Stanford senior receiver Ty Montgomery has proven to be Stanford's biggest playmaker and a big-play threat any time he has the ball. The challenge is finding creative ways to create space for him.
Cardinal head coach Davis Shaw compares Montgomery with former University of Georgia and Pittsburgh Steelers' star Hines Ward or the Minnesota Vikings' Cordarrelle Patterson, players who take on a myriad of offensive roles.
"We made the decision as a staff that we're going to let this guy touch the ball every way humanly possible," Shaw said. "He's that dynamic of an athlete."
Some of the roles that Montgomery has played in only two games: receiver (in the slot and outside), punt returns, kickoff returns, running back, and Wildcat quarterback. Though he has looked good as a running back, there never has been a movement to move him there.
"Not that he can't do it, but he is a receiver," Shaw said. "To put him in the backfield doesn't put enough pressure on the defense, play after play, as putting him out like a receiver does."
The running game remains in flux after the first two games as Stanford seeks the best approach to a ground attack that in recent years has been dominated by a single physical back in order: Toby Gerhart, Stepfan Taylor, and Tyler Gaffney.
"The job is to find the best guy, or the best combination of guys," Shaw said.
The decision to run true freshman Daniel Marx, making his first collegiate carry, on a third-quarter fourth-and-1 play from the USC 3-yard line was made because of Marx's ability to run that particular play.
"Daniel was really really good throughout training camp," Shaw said. "That particular play was one he did the best. That's how we do everything, whoever does it the best earns the right to have that opportunity. We weren't going to shy away from him because he's a freshman."
One loss will not deter Stanford from striving for a third consecutive Pac-12 championship and, perhaps, a shot at the four-team championship playoff.
"Our ultimate goal is still in front of us," quarterback Kevin Hogan said. "Now, we know how much work is it's going to take. We can't fail to execute. We can't miss those opportunities that we have to put away games. It's a good lesson learned."
Hogan completed 22 of 30 passes for 285 yards with no interceptions against the Trojans.
"We would love to not lose a game this season, but it happens," Hogan said. "If we do play up to our potential, we'll be back in the Pac-12 Championship Game and have an opportunity to get into the playoff."
A MATTER OF RESPECT
This is the second half of a home-and-home series against Army, following last year's tough 34-20 victory at West Point.
"The first word that comes to mind is respect," Shaw said of the Black Knights. "They deserve it and they give it. They're unbelievably respectful. They play hard. They play to and through the whistle. You don't think about it during the game, but before and afterward, you're glad these people are not only representing our country, but defending our country. It's an honor to be on the field with these guys."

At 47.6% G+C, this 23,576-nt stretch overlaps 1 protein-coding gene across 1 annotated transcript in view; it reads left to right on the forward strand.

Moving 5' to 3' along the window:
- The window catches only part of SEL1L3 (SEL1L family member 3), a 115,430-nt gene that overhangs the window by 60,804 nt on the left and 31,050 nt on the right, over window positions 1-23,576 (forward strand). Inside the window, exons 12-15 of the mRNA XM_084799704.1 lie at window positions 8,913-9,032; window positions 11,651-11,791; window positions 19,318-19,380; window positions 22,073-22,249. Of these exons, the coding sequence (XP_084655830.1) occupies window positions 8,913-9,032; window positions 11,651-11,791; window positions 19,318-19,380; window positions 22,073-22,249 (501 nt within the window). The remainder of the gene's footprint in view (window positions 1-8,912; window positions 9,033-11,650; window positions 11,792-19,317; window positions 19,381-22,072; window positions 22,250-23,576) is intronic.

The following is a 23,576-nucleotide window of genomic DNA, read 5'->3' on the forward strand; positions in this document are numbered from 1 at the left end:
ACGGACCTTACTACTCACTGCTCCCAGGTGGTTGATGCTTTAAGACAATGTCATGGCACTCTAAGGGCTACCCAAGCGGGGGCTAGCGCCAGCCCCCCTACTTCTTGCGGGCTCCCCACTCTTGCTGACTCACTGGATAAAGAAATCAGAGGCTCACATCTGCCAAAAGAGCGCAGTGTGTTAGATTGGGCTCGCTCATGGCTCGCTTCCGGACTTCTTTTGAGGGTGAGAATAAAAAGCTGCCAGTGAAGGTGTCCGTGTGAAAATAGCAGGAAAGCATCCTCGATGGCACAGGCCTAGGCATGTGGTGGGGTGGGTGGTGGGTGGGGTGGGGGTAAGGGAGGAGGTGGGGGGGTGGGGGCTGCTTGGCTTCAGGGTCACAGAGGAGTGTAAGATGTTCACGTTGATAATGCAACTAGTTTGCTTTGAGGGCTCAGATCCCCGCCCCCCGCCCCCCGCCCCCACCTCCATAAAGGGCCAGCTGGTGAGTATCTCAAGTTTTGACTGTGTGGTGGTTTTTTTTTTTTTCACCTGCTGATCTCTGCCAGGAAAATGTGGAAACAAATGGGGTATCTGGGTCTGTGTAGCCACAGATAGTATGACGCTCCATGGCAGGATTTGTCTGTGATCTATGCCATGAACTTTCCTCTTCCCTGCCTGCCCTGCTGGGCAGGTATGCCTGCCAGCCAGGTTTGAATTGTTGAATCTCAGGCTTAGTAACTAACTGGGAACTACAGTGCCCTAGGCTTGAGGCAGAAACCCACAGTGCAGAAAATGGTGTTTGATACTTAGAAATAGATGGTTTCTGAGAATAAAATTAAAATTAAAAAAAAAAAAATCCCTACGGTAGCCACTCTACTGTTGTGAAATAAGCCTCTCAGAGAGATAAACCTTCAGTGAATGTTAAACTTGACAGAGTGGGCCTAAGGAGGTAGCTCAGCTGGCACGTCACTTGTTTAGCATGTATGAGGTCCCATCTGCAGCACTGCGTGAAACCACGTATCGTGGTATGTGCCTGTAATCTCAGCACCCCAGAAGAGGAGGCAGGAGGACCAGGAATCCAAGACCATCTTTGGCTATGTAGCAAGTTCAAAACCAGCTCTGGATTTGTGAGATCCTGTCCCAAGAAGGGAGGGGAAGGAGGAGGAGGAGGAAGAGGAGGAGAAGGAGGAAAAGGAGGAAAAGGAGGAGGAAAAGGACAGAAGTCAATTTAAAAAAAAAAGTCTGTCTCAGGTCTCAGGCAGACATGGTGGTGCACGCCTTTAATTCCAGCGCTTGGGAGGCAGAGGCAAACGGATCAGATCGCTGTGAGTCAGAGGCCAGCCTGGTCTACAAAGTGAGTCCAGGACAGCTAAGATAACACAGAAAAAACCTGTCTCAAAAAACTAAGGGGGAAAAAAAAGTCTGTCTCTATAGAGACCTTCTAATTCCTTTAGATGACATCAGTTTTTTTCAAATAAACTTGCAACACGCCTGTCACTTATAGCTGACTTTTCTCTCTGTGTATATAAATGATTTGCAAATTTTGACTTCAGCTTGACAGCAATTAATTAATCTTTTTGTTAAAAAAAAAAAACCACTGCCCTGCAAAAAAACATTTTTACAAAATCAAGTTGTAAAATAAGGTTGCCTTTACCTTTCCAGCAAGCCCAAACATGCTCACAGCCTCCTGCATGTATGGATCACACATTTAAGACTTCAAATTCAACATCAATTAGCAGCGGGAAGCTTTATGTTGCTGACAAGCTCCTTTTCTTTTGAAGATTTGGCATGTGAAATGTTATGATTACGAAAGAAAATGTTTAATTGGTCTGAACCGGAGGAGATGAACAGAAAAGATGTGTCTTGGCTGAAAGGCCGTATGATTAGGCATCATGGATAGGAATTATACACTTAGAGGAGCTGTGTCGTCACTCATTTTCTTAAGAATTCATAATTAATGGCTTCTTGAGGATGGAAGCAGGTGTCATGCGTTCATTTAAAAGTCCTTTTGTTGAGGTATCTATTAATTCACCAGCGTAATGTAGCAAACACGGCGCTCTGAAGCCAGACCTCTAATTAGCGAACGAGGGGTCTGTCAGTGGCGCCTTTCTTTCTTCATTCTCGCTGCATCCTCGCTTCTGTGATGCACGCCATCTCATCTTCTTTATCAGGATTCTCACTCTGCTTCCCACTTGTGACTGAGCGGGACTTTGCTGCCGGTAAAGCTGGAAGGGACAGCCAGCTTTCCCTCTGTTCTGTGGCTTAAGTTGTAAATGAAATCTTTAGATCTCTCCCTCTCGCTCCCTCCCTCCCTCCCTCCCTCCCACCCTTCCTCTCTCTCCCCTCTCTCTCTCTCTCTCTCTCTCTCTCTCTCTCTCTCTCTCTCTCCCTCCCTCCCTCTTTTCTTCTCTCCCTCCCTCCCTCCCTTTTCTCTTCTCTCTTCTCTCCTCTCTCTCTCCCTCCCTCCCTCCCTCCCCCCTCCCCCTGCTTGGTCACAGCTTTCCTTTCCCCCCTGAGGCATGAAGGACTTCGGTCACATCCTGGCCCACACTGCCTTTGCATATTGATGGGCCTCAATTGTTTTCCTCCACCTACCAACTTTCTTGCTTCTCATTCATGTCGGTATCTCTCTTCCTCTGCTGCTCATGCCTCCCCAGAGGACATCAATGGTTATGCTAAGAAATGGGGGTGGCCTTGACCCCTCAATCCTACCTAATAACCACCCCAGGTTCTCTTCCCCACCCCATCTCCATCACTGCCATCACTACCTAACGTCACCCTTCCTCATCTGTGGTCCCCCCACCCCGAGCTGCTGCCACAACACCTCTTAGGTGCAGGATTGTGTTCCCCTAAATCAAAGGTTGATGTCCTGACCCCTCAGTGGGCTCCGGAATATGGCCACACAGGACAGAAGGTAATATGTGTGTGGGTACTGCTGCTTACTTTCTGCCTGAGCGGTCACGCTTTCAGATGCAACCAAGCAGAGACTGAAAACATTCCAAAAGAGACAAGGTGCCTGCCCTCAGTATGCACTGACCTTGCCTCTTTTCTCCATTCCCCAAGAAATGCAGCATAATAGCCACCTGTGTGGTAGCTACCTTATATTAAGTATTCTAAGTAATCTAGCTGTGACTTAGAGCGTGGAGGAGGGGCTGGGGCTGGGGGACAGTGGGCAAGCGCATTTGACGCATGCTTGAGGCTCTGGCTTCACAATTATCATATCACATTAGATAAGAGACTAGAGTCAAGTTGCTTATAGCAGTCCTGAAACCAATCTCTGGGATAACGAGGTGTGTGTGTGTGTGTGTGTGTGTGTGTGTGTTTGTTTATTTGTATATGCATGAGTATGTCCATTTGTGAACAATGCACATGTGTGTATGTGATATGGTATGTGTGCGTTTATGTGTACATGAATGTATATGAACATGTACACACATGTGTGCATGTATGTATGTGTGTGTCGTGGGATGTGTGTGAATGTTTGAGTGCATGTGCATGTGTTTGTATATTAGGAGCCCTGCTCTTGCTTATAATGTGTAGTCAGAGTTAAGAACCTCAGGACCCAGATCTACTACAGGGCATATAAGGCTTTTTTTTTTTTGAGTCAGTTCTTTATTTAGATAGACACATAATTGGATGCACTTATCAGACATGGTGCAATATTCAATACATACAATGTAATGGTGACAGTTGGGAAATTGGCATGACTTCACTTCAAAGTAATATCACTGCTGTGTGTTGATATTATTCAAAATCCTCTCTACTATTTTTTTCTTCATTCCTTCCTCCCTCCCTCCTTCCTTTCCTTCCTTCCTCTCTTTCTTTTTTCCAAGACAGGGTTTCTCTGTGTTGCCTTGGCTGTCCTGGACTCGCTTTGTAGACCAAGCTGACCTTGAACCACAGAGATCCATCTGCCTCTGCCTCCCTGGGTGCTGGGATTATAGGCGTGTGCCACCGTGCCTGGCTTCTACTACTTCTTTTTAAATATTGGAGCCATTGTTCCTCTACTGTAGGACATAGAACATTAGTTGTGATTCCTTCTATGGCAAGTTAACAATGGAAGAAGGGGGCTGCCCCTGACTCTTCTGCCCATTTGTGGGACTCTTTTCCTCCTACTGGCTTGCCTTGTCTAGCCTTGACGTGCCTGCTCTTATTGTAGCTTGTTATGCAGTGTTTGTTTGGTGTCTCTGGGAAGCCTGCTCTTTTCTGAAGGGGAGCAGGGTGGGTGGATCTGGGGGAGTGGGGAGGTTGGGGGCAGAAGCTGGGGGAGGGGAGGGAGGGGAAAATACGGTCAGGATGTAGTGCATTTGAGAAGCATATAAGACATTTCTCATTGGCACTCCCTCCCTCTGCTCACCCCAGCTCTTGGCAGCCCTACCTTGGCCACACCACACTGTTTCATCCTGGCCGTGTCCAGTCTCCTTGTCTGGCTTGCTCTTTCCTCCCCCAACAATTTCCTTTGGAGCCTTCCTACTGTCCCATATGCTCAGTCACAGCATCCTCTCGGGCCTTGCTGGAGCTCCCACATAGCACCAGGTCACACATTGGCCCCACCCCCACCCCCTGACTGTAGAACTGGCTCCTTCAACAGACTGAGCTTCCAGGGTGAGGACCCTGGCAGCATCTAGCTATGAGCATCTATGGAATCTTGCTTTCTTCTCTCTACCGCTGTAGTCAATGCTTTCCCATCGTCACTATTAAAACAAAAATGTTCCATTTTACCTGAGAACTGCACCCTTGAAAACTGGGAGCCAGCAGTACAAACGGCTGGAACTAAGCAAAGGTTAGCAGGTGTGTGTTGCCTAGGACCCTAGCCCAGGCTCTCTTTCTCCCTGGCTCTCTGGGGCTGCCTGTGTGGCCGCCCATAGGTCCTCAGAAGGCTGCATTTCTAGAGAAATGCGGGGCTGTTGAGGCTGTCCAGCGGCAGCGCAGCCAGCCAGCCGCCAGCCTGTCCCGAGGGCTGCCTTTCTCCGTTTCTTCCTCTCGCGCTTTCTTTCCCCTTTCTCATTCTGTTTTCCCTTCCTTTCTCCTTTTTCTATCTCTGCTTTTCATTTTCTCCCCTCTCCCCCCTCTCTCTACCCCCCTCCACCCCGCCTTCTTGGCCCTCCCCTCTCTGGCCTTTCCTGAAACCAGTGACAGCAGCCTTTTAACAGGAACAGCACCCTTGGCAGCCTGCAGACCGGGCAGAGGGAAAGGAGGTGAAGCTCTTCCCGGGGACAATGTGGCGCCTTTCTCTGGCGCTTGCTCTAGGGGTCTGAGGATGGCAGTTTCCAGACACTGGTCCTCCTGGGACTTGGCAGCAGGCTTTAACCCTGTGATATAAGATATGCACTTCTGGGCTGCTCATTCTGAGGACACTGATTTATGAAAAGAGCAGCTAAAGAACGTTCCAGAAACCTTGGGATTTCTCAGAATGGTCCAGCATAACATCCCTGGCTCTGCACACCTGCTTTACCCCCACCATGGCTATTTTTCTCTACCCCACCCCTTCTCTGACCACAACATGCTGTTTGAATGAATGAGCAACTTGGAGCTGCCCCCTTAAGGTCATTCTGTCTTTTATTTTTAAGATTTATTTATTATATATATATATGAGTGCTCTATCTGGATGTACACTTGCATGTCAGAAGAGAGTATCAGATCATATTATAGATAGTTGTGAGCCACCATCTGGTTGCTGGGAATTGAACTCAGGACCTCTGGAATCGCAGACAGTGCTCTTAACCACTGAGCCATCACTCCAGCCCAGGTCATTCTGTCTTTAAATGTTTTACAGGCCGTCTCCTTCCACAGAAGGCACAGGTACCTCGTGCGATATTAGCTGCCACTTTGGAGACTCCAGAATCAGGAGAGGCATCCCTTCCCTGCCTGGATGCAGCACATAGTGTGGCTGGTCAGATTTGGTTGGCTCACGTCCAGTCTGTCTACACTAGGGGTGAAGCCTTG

Army, under first-year coach Jeff Monken, plays an aggressive blitzing defense that is unique in its relentlessness and variety.
"They throw a lot at you," Hogan said. "They'll throw every kind of blitz we've ever seen at us. Usually a team will throw one or two main blitzes or looks. It's different because they bring it all. That's something you've got to prepare for and be ready to check and audible and change the play."
The idea of putting both Montgomery and Christian McCaffrey as twin punt returners sacrifices the rush, but it certainly was effective when Montgomery ran one back 44 yards while McCaffrey sprung him with a block that took out two defenders.
"They're both special returners," Shaw said. "We're trying, hopefully, to get the ball kicked to one of them. If you just have Ty back there, you don't anticipate the ball coming straight to him. Hopefully, with two guys back there, especially two dynamic returners, we've got a chance to get a return every time it's kicked."
A TIGHT GROUP
Sophomore tight end Austin Hooper (4 catches, 61 yards vs. USC) has emerged as one of the offense's biggest weapons. With the incredible talent Stanford has had at tight end in recent years -- Zach Ertz, Coby Fleener, Levine Toilolo, and Konrad Reuland all have reached the NFL since 2012 -- the role model is none of the above.
"Our standard for that position he plays is Jimmy Dray," Shaw said of the current NFL tight end who played at Stanford from 2005-09. "Tough, physical, but also a playmaking receiver from the line of scrimmage. The first two games out, Austin's been every bit of that. He's only scratching the surface. He's got a chance to be a really really good football player."
A DEFENSIVE MOVE
Shaw said nose guard David Parry has a future in the NFL. That's quite a journey for the former walk-on who didn't receive a single major-college scholarship offer.
Parry, who is half Samoan, grew up in Daly City as a Cal fan, but moved to Iowa because of his father's business, a yeast manufacturing company. He spurned some smaller programs while holding out hope for a scholarship offer from Iowa or Iowa State that never came.
Parry was a center and offensive guard when he arrived, but immediately was switched to the defensive line.
"My defensive skills weren't as refined," he said. "But I was willing to get on the field and learn."
Parry, who anticipates a future in law or finance, now is one of the pillars of one of the strongest defenses in the country.